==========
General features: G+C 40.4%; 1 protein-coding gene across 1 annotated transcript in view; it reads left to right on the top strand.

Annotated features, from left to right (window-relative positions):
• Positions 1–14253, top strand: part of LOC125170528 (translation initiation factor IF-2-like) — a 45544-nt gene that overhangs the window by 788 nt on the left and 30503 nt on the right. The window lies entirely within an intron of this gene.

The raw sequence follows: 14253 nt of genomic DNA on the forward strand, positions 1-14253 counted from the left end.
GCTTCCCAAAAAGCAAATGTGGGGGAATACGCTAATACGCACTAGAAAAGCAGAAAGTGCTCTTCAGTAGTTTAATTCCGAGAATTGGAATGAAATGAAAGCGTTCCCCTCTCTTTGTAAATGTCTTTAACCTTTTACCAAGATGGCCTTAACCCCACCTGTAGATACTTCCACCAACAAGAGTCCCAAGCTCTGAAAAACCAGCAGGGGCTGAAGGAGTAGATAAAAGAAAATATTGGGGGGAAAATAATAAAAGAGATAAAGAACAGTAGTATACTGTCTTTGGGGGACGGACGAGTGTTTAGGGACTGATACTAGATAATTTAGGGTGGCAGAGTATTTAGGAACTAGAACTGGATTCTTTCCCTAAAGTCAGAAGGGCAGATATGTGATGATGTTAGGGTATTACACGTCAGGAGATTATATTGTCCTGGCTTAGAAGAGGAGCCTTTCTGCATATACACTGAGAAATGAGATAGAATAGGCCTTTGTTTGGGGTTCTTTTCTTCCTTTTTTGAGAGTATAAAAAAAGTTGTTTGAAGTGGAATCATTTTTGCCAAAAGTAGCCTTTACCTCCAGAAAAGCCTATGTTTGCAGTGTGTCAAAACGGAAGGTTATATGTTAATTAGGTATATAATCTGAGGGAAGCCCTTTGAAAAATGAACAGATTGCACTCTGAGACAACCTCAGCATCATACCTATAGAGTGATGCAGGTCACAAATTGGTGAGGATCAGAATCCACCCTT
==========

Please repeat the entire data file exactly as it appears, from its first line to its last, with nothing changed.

General features: G+C 40.4%; 1 protein-coding gene across 1 annotated transcript in view; it reads left to right on the top strand.

Annotated features, from left to right (window-relative positions):
• Positions 1–14253, top strand: part of LOC125170528 (translation initiation factor IF-2-like) — a 45544-nt gene that overhangs the window by 788 nt on the left and 30503 nt on the right. The window lies entirely within an intron of this gene.

The raw sequence follows: 14253 nt of genomic DNA on the forward strand, positions 1-14253 counted from the left end.
GCTTCCCAAAAAGCAAATGTGGGGGAATACGCTAATACGCACTAGAAAAGCAGAAAGTGCTCTTCAGTAGTTTAATTCCGAGAATTGGAATGAAATGAAAGCGTTCCCCTCTCTTTGTAAATGTCTTTAACCTTTTACCAAGATGGCCTTAACCCCACCTGTAGATACTTCCACCAACAAGAGTCCCAAGCTCTGAAAAACCAGCAGGGGCTGAAGGAGTAGATAAAAGAAAATATTGGGGGGAAAATAATAAAAGAGATAAAGAACAGTAGTATACTGTCTTTGGGGGACGGACGAGTGTTTAGGGACTGATACTAGATAATTTAGGGTGGCAGAGTATTTAGGAACTAGAACTGGATTCTTTCCCTAAAGTCAGAAGGGCAGATATGTGATGATGTTAGGGTATTACACGTCAGGAGATTATATTGTCCTGGCTTAGAAGAGGAGCCTTTCTGCATATACACTGAGAAATGAGATAGAATAGGCCTTTGTTTGGGGTTCTTTTCTTCCTTTTTTGAGAGTATAAAAAAAGTTGTTTGAAGTGGAATCATTTTTGCCAAAAGTAGCCTTTACCTCCAGAAAAGCCTATGTTTGCAGTGTGTCAAAACGGAAGGTTATATGTTAATTAGGTATATAATCTGAGGGAAGCCCTTTGAAAAATGAACAGATTGCACTCTGAGACAACCTCAGCATCATACCTATAGAGTGATGCAGGTCACAAATTGGTGAGGATCAGAATCCACCCTT